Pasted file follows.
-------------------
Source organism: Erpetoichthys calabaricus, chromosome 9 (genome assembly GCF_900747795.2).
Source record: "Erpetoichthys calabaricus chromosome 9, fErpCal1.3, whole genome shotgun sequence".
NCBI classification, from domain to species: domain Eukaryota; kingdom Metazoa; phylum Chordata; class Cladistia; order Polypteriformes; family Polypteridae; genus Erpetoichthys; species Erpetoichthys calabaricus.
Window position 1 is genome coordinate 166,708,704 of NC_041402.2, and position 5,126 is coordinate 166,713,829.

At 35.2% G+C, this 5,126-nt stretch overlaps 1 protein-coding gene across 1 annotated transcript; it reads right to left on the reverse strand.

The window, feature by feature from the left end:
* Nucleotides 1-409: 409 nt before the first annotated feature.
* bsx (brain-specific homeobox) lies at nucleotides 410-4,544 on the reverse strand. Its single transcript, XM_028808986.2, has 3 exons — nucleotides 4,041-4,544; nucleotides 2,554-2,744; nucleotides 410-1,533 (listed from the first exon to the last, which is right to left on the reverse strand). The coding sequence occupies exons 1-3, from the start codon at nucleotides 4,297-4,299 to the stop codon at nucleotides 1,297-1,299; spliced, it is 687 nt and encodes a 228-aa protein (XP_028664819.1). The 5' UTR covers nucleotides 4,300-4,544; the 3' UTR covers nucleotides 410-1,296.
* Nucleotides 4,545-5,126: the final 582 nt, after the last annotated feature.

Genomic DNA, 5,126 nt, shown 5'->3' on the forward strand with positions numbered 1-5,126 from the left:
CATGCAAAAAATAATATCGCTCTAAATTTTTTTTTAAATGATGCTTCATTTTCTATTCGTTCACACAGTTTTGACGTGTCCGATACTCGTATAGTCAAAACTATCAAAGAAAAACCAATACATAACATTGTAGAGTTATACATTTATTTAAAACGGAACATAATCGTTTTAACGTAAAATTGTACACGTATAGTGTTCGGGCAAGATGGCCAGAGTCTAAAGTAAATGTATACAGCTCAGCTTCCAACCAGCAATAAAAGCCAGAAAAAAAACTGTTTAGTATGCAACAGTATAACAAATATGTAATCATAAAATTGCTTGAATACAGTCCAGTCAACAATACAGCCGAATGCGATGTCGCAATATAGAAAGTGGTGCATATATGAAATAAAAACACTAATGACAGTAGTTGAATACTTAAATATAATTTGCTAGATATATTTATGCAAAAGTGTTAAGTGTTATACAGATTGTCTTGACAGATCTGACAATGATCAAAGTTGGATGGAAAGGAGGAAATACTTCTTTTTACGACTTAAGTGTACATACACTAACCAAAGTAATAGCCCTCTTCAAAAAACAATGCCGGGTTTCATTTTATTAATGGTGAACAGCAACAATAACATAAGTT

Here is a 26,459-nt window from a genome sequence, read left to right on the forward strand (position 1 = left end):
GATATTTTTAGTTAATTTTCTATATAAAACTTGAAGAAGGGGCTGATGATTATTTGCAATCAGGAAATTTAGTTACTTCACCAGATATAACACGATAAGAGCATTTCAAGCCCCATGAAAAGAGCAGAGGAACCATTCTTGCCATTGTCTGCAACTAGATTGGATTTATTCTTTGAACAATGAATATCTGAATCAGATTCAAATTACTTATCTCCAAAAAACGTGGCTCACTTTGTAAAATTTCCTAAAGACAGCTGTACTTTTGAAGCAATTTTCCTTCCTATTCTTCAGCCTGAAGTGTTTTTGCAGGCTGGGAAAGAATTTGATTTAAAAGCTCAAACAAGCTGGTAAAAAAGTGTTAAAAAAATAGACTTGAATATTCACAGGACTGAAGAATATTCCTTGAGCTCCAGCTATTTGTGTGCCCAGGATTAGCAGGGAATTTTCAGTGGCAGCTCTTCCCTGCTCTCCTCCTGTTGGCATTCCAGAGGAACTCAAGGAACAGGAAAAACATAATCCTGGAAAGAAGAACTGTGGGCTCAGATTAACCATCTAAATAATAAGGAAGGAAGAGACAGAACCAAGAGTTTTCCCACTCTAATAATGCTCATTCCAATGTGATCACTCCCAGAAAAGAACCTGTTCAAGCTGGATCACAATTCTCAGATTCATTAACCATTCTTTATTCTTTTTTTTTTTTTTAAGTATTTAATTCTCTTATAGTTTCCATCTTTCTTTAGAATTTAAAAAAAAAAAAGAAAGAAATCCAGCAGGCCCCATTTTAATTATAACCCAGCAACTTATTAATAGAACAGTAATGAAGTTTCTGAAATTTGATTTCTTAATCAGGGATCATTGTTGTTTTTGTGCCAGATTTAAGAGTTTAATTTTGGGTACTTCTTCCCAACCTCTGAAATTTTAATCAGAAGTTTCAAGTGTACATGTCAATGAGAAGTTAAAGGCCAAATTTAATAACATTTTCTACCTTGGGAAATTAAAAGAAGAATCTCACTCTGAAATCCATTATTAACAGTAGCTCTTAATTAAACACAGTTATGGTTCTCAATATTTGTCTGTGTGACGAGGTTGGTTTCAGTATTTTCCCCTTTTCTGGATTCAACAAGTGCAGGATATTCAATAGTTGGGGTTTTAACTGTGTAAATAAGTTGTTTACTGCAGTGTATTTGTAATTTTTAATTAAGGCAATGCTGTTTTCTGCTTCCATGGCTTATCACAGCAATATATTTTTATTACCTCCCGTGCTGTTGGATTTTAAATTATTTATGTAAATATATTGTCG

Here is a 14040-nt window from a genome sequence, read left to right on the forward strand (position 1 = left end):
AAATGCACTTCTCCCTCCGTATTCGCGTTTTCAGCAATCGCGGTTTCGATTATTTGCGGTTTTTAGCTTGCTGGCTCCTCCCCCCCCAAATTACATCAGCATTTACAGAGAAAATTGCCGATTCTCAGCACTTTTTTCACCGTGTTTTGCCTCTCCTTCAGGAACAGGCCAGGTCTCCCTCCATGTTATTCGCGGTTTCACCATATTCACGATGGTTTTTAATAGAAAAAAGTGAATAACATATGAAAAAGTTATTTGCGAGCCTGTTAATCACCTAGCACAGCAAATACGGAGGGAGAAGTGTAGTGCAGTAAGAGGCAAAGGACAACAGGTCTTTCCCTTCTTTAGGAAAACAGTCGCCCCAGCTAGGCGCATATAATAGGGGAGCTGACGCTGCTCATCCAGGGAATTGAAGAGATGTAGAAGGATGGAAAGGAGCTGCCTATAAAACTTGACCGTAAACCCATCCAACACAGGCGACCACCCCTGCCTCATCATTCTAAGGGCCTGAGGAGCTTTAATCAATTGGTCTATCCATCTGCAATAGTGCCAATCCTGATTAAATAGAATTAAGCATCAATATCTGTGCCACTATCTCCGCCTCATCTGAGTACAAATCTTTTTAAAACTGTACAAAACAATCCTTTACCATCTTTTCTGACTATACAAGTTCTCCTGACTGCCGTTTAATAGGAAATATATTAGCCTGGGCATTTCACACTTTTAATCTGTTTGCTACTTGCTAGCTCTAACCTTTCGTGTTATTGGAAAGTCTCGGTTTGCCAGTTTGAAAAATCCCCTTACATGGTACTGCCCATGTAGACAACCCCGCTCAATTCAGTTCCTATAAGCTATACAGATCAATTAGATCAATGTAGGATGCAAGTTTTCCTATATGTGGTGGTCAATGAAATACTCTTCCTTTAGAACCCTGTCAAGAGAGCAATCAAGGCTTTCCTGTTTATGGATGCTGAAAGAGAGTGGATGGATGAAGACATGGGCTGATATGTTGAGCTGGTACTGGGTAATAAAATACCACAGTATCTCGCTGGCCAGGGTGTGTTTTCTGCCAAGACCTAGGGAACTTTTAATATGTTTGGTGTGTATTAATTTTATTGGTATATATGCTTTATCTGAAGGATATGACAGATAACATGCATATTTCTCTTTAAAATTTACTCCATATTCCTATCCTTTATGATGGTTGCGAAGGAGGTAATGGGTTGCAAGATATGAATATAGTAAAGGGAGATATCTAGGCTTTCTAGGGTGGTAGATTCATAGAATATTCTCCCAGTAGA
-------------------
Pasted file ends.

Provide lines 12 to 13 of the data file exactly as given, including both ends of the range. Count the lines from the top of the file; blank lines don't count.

Here is a 26,459-nt window from a genome sequence, read left to right on the forward strand (position 1 = left end):
GATATTTTTAGTTAATTTTCTATATAAAACTTGAAGAAGGGGCTGATGATTATTTGCAATCAGGAAATTTAGTTACTTCACCAGATATAACACGATAAGAGCATTTCAAGCCCCATGAAAAGAGCAGAGGAACCATTCTTGCCATTGTCTGCAACTAGATTGGATTTATTCTTTGAACAATGAATATCTGAATCAGATTCAAATTACTTATCTCCAAAAAACGTGGCTCACTTTGTAAAATTTCCTAAAGACAGCTGTACTTTTGAAGCAATTTTCCTTCCTATTCTTCAGCCTGAAGTGTTTTTGCAGGCTGGGAAAGAATTTGATTTAAAAGCTCAAACAAGCTGGTAAAAAAGTGTTAAAAAAATAGACTTGAATATTCACAGGACTGAAGAATATTCCTTGAGCTCCAGCTATTTGTGTGCCCAGGATTAGCAGGGAATTTTCAGTGGCAGCTCTTCCCTGCTCTCCTCCTGTTGGCATTCCAGAGGAACTCAAGGAACAGGAAAAACATAATCCTGGAAAGAAGAACTGTGGGCTCAGATTAACCATCTAAATAATAAGGAAGGAAGAGACAGAACCAAGAGTTTTCCCACTCTAATAATGCTCATTCCAATGTGATCACTCCCAGAAAAGAACCTGTTCAAGCTGGATCACAATTCTCAGATTCATTAACCATTCTTTATTCTTTTTTTTTTTTTTAAGTATTTAATTCTCTTATAGTTTCCATCTTTCTTTAGAATTTAAAAAAAAAAAAGAAAGAAATCCAGCAGGCCCCATTTTAATTATAACCCAGCAACTTATTAATAGAACAGTAATGAAGTTTCTGAAATTTGATTTCTTAATCAGGGATCATTGTTGTTTTTGTGCCAGATTTAAGAGTTTAATTTTGGGTACTTCTTCCCAACCTCTGAAATTTTAATCAGAAGTTTCAAGTGTACATGTCAATGAGAAGTTAAAGGCCAAATTTAATAACATTTTCTACCTTGGGAAATTAAAAGAAGAATCTCACTCTGAAATCCATTATTAACAGTAGCTCTTAATTAAACACAGTTATGGTTCTCAATATTTGTCTGTGTGACGAGGTTGGTTTCAGTATTTTCCCCTTTTCTGGATTCAACAAGTGCAGGATATTCAATAGTTGGGGTTTTAACTGTGTAAATAAGTTGTTTACTGCAGTGTATTTGTAATTTTTAATTAAGGCAATGCTGTTTTCTGCTTCCATGGCTTATCACAGCAATATATTTTTATTACCTCCCGTGCTGTTGGATTTTAAATTATTTATGTAAATATATTGTCG